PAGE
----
Some partnerships just seem right – cheese and crackers, McCaw and Carter, bats and wood roses.
These last two get along perfectly because New Zealand’s short-tailed bat is about the only bat in the world to spend most of its life on the forest floor. The wood rose is a parasitic plant that lives on tree roots and relies on the bat to pollinate its flowers.
These bats and wood roses are rarities and, like many of New Zealand’s unique species, are struggling to survive.
The Department of Conservation estimates that only a few thousand wood rose plants are left in the New Zealand bush. The Aongatete Forest Project is hoping to help stop the decline by introducing wood roses into the local forest.
“These are incredible plants,” says Project chair Barbara McGillivray. “It’s not a rose at all, but the main part of the plant that grows underground looks like a rose that has been carved into wood.”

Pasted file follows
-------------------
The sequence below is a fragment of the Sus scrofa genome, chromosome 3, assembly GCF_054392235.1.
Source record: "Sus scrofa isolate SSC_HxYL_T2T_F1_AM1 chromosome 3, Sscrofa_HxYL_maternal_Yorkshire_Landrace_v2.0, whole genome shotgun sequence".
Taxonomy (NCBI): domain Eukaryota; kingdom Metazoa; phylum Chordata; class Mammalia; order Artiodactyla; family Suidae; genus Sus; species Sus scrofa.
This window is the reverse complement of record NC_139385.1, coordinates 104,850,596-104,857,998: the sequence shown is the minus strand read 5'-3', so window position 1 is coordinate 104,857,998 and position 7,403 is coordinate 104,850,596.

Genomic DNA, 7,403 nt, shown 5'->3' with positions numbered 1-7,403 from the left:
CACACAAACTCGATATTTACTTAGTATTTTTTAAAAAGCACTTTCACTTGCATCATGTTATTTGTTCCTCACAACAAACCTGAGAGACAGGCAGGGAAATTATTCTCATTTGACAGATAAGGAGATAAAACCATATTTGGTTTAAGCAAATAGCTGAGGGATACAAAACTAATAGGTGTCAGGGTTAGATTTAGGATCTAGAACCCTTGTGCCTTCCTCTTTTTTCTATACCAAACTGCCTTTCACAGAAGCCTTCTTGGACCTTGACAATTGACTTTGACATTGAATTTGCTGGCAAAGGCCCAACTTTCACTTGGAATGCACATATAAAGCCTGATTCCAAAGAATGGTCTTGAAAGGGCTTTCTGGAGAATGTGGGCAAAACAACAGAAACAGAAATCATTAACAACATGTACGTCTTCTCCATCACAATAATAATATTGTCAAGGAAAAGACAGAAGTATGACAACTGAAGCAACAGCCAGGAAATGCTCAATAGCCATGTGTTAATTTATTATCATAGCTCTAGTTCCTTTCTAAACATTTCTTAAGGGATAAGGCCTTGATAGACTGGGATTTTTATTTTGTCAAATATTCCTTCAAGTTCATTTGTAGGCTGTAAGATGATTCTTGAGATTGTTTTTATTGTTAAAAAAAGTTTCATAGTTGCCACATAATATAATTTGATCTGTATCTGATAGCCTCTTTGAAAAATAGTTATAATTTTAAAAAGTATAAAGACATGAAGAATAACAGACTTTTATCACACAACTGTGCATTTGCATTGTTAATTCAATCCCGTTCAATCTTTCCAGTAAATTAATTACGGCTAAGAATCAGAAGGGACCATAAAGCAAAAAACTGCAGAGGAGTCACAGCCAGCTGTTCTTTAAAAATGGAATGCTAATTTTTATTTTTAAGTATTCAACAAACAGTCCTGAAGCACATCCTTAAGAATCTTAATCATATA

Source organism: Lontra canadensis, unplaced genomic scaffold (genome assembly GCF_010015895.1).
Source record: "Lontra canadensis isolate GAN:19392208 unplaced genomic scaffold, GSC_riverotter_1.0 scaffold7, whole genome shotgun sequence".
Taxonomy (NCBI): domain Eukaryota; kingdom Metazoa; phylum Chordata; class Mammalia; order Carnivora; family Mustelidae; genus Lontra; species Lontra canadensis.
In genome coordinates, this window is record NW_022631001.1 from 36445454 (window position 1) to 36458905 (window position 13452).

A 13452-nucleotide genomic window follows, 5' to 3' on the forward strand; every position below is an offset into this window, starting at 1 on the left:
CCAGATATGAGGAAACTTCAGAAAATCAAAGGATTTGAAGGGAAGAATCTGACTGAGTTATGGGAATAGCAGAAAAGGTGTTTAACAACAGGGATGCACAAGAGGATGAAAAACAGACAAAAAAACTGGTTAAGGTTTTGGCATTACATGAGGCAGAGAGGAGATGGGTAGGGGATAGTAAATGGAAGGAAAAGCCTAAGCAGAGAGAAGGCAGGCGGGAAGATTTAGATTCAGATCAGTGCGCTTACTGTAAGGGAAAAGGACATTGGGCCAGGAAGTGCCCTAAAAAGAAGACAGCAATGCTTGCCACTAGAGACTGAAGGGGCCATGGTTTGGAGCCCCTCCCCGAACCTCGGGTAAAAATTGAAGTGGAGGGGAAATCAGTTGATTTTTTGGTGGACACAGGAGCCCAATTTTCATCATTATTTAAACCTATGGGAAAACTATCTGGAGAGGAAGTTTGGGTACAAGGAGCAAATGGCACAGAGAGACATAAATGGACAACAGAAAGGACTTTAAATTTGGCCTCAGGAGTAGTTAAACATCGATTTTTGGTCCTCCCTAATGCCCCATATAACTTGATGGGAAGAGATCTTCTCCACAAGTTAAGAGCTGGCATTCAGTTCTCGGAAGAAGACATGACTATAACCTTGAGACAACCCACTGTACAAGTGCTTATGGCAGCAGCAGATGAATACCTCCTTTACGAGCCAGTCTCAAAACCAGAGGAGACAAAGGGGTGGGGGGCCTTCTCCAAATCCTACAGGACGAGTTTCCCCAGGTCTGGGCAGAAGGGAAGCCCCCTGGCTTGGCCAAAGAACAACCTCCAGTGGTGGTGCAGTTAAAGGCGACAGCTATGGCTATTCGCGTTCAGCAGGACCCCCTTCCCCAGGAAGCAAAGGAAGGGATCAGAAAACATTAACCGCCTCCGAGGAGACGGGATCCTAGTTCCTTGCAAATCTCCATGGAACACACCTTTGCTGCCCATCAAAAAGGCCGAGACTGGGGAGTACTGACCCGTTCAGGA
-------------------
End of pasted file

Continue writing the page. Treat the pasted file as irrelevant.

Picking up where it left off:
These wooden “flowers” became collectable curiosities and were dug up in their thousands, killing the plant in the process. These days you cannot collect wood roses from public land as it is prohibited.
The full name of the wood rose is Dactylanthus taylorii, and the early collectors were known as “daccy” hunters.
Barbara says there are about 30 native trees and shrubs that are host to the wood rose, including lemonwoods and five-fingers.
“We are very excited about the possibility of sowing seed of Dactylanthus at Aongatete.”
Project members are working with Avi Holzafel from Doc, who is giving a talk on the amazing wood rose on Tuesday, March 21st.
“Avi has extraordinary time-lapse images of Dactylanthus, including the wonderful relationship between the wood rose and our bats,” says Barbara. “For anyone interested in New Zealand flora and fauna his talk will be inspiring.”
Flowers of the Underworld: Dactylanthus and Bats, 7.30pm, Tuesday 21 March, at Pahoia School Hall. Gold coin entry.